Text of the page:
Life is a seamless and intimate experience with many trials and tribulations. We often liken our lives to "a movie" or "a soap opera", but unlike television or the cinema there is no demarcation in our lives in 'the scenes'. Night blends seamlessly into the day with no apparent break between the two. Similarly, each moment of our lives blends seamlessly into every other moment.
Let us consider what our life experience consists of, really break it down experientially:
1. Thoughts and mental images.
Thoughts often take the form of a dialogue in one's native tongue but usually take the form of mental images. Each appearance is discrete, short-lived and on its own incoherent. It is the intellect that makes sense of the constant stream of thoughts that arise.
2. Sensations of the body. Suppose one's eyes are closed, and no reference made to a memory of a body. In that case, one experiences the body as just discrete sensations or vibrations. You can try this for yourself now. Without referencing memory, can you feel a discrete arm or leg or any body part with your eyes closed? Does it seem like you are just an amorphous mass of vibrations?
3. Perceptions of the world. Through the senses of sight, sound, smell, taste and touch.
There is nothing in the whole of the human experience outside of these three.
We are bombarded with literally millions of sensory stimuli from these three sources each second. We direct our attention to filter out the redundant sensory inputs through a process known as sensory gating. The pulvinar nucleus of the thalamus is considered the gatekeeper in the process of attention in preventing irrelevant sensory information from reaching the brain's higher cortical centres.
Okay, I hope this helps in part to explain why when you are negotiating a crowd you are unaware of the feeling of hunger or when you are reading you may be oblivious to conversations going on around you, or how you are unaware of the smell in the room until now.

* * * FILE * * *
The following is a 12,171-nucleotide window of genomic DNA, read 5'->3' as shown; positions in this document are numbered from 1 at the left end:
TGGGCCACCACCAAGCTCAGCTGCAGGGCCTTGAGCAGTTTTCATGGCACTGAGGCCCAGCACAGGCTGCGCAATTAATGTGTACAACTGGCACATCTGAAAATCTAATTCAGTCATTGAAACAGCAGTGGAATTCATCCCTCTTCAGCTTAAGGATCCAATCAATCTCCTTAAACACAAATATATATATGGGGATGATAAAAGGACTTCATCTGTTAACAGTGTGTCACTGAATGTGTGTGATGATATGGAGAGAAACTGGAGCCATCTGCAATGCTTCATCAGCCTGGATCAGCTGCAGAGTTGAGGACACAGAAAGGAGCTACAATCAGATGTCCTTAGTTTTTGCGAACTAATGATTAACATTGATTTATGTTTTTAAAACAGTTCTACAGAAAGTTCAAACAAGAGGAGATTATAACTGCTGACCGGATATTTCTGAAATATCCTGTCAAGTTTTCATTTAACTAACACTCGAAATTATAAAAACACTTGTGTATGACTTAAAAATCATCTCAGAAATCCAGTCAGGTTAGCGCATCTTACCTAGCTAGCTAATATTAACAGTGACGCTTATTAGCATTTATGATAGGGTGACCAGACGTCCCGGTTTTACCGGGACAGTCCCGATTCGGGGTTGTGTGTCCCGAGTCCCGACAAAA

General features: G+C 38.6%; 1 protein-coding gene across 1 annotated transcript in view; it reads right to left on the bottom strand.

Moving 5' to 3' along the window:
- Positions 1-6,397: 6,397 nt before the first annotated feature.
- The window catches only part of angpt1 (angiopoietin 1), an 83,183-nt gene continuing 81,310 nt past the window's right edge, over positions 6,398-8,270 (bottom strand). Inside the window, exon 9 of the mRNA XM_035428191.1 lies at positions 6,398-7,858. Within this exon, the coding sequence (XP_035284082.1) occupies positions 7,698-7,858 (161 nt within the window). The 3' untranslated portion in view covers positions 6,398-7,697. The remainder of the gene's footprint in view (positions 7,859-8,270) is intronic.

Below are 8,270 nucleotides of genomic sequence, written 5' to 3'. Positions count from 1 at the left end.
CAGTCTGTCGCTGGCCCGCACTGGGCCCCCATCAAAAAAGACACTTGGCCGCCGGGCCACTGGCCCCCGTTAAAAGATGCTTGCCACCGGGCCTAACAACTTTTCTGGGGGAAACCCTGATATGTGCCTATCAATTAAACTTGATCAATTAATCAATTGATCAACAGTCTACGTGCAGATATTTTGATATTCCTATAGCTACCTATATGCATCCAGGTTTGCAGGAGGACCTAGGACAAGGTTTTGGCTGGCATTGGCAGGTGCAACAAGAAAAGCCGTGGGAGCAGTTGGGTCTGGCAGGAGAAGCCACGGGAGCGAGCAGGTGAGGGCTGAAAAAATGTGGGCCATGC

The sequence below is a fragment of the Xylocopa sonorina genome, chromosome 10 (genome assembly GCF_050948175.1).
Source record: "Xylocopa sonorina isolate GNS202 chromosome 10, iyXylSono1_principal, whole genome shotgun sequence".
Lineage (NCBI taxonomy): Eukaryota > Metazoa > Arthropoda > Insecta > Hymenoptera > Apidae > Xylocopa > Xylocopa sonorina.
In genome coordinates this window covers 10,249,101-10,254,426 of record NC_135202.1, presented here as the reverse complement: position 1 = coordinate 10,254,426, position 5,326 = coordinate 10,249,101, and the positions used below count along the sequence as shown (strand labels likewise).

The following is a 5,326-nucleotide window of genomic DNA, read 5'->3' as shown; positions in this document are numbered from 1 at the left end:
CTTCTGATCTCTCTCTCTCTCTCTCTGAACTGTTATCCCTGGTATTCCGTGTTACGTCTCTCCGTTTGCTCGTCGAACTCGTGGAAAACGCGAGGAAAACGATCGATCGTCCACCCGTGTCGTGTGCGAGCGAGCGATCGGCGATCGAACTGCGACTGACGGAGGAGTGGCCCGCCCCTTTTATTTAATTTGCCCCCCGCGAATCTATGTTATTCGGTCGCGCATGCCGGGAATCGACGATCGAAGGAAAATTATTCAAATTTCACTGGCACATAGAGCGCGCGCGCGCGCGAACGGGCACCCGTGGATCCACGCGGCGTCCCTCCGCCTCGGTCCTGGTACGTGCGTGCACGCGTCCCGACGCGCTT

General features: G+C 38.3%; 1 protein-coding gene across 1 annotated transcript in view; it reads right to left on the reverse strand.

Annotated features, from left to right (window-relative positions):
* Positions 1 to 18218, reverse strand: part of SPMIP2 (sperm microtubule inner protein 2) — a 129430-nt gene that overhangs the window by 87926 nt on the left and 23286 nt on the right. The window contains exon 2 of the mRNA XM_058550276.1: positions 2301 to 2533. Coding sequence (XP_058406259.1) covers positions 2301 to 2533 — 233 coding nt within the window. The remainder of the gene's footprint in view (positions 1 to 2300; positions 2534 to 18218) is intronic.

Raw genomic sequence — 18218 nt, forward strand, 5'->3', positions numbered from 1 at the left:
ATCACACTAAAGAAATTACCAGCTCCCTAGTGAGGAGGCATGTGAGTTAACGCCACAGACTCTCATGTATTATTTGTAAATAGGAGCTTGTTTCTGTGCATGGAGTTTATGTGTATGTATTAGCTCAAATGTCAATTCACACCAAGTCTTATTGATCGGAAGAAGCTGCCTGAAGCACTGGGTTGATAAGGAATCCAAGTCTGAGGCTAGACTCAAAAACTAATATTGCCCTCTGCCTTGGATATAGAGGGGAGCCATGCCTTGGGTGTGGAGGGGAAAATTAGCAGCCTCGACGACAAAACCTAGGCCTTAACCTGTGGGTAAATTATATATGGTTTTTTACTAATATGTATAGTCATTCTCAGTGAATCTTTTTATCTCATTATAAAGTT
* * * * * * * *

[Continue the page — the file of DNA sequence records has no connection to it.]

It also helps to explain the reason for much of the stresses that we experience in the world today. Two factors take us away from the present moment – which is inherently peaceful (from a psychological perspective).
1. Thoughts of the past. Often this is in the form of negative 'commentary' about past events, how you could have done things differently, interpretations and reinterpretations of situations. However, do not be fooled. Even positive thoughts about past events can lead to stress or misery through clinging, wanting to relive moments, and returning to a past that no longer exists.
2. Projections of future events. This projection leads to anxieties and a subtle 'resistance' that is sometimes felt in the body, usually the abdomen. This seeking of a future event often elongates one's perception of time, making the day feel longer. A lot of time is lost ruminating over problems that do not have a solution (in that moment).
Unfortunately, attention is a subject poorly taught at school; it seems intuitive that we all have it and know how to use it (with certain clinical exceptions). Still, variation in attention is present in the general population, and fortunately can also be refined.